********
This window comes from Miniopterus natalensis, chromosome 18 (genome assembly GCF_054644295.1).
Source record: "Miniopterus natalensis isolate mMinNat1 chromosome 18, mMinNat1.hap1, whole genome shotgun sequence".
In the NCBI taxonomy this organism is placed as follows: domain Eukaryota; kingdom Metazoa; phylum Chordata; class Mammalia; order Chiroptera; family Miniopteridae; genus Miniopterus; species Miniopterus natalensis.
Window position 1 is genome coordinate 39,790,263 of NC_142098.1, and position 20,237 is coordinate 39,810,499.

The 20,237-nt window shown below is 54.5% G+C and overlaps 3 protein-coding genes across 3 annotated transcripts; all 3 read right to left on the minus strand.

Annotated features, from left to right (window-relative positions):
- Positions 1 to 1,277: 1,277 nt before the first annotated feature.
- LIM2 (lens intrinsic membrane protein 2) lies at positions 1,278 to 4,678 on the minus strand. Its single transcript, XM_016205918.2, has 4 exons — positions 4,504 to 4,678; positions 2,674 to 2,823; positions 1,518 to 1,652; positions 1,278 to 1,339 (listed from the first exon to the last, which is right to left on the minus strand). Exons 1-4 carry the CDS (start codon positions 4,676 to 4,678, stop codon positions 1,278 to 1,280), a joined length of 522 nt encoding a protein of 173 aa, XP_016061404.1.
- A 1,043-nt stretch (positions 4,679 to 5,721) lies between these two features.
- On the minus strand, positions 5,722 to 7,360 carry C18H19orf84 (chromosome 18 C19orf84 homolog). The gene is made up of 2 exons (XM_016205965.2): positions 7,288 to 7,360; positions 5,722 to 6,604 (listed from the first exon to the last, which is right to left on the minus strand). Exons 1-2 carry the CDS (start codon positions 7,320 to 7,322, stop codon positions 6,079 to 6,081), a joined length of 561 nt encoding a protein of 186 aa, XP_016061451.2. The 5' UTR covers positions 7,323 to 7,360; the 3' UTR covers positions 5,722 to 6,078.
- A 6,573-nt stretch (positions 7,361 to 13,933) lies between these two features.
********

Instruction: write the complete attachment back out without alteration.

This window comes from Miniopterus natalensis, chromosome 18 (genome assembly GCF_054644295.1).
Source record: "Miniopterus natalensis isolate mMinNat1 chromosome 18, mMinNat1.hap1, whole genome shotgun sequence".
In the NCBI taxonomy this organism is placed as follows: domain Eukaryota; kingdom Metazoa; phylum Chordata; class Mammalia; order Chiroptera; family Miniopteridae; genus Miniopterus; species Miniopterus natalensis.
Window position 1 is genome coordinate 39,790,263 of NC_142098.1, and position 20,237 is coordinate 39,810,499.

The 20,237-nt window shown below is 54.5% G+C and overlaps 3 protein-coding genes across 3 annotated transcripts; all 3 read right to left on the minus strand.

Annotated features, from left to right (window-relative positions):
- Positions 1 to 1,277: 1,277 nt before the first annotated feature.
- LIM2 (lens intrinsic membrane protein 2) lies at positions 1,278 to 4,678 on the minus strand. Its single transcript, XM_016205918.2, has 4 exons — positions 4,504 to 4,678; positions 2,674 to 2,823; positions 1,518 to 1,652; positions 1,278 to 1,339 (listed from the first exon to the last, which is right to left on the minus strand). Exons 1-4 carry the CDS (start codon positions 4,676 to 4,678, stop codon positions 1,278 to 1,280), a joined length of 522 nt encoding a protein of 173 aa, XP_016061404.1.
- A 1,043-nt stretch (positions 4,679 to 5,721) lies between these two features.
- On the minus strand, positions 5,722 to 7,360 carry C18H19orf84 (chromosome 18 C19orf84 homolog). The gene is made up of 2 exons (XM_016205965.2): positions 7,288 to 7,360; positions 5,722 to 6,604 (listed from the first exon to the last, which is right to left on the minus strand). Exons 1-2 carry the CDS (start codon positions 7,320 to 7,322, stop codon positions 6,079 to 6,081), a joined length of 561 nt encoding a protein of 186 aa, XP_016061451.2. The 5' UTR covers positions 7,323 to 7,360; the 3' UTR covers positions 5,722 to 6,078.
- A 6,573-nt stretch (positions 7,361 to 13,933) lies between these two features.